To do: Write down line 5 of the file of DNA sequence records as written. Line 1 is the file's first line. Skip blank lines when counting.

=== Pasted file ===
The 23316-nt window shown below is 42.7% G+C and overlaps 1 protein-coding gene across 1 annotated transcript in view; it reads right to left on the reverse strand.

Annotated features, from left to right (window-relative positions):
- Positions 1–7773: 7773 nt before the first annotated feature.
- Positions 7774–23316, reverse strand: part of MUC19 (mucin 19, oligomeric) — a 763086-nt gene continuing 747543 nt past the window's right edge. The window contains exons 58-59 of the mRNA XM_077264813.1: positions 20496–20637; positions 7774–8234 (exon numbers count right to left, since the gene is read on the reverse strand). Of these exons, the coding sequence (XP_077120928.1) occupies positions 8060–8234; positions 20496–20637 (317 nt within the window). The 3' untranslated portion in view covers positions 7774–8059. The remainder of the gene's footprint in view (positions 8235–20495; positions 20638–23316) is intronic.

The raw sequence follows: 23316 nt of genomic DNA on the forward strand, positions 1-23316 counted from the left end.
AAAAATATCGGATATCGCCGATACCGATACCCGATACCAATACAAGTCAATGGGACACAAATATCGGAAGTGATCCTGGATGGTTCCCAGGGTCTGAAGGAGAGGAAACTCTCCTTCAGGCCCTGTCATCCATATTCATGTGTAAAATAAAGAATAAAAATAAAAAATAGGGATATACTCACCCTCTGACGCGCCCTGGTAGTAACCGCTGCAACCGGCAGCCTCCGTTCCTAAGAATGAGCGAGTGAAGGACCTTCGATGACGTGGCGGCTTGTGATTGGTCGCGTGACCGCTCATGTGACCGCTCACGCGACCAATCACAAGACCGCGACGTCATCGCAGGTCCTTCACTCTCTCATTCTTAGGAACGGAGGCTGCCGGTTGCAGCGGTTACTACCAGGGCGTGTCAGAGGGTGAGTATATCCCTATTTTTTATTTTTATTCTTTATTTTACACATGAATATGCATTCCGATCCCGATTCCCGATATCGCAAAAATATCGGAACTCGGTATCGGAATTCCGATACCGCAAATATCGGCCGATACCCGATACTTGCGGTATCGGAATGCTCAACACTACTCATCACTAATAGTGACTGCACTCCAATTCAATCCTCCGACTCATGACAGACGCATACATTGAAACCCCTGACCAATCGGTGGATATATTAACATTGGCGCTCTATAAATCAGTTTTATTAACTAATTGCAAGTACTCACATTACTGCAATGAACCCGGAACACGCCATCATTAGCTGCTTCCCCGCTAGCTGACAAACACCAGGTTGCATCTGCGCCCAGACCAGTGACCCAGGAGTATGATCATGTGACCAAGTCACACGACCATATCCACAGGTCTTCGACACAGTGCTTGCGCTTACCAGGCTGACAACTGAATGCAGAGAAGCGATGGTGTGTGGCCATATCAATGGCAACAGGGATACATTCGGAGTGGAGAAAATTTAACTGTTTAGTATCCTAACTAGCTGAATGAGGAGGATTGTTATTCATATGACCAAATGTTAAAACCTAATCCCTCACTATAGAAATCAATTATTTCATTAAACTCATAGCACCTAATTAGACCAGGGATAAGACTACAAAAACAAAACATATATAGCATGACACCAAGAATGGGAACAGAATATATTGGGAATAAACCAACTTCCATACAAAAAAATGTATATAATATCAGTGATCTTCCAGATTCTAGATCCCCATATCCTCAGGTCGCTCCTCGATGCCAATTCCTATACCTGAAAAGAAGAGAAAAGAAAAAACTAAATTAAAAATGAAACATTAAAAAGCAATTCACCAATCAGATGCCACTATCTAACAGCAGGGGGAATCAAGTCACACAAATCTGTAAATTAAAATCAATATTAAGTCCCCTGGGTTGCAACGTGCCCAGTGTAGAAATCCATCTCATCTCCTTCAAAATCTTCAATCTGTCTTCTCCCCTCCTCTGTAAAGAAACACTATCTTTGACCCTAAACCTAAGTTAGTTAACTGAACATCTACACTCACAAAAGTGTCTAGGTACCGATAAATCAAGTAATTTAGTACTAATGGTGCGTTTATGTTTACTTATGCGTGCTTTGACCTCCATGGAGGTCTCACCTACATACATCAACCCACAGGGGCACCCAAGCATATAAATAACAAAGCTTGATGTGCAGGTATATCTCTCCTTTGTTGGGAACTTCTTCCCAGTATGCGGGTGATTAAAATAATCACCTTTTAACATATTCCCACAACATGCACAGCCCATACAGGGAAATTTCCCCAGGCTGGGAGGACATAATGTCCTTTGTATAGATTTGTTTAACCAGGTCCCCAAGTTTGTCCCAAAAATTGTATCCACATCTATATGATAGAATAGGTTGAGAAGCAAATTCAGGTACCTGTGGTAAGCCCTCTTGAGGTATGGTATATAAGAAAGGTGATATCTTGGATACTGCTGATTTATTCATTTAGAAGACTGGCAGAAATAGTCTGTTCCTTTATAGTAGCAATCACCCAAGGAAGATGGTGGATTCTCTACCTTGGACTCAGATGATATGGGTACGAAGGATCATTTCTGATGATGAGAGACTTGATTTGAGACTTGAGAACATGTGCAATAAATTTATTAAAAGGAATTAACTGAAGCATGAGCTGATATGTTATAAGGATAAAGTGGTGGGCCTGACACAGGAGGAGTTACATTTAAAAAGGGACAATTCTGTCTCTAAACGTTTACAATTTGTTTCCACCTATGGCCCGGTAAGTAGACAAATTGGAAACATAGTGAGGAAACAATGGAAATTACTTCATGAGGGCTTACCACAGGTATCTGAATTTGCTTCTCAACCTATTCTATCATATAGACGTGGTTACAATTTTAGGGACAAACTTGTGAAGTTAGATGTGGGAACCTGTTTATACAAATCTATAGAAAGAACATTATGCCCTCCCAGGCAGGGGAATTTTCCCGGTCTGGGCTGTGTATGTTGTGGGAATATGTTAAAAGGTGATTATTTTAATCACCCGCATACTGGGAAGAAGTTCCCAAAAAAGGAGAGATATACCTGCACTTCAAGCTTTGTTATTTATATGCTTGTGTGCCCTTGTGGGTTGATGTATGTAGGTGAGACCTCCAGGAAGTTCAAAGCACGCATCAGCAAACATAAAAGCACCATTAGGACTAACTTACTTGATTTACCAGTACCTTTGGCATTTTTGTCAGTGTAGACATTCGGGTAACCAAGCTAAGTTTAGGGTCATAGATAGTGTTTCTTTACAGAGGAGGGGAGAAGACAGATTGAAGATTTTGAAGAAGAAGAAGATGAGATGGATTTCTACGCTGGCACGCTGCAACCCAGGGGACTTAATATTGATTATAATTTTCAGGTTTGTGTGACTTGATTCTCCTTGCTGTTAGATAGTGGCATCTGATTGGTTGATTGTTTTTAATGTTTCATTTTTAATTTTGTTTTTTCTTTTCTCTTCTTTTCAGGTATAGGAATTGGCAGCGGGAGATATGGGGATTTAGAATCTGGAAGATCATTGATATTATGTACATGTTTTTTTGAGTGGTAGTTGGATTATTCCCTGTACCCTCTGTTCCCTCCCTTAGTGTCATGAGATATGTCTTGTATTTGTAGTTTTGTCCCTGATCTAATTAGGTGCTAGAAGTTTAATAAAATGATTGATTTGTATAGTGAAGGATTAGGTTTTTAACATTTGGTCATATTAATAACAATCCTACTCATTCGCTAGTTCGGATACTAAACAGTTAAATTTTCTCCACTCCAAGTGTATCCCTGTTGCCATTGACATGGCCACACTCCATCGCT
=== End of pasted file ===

The raw sequence follows: 23316 nt of genomic DNA on the forward strand, positions 1-23316 counted from the left end.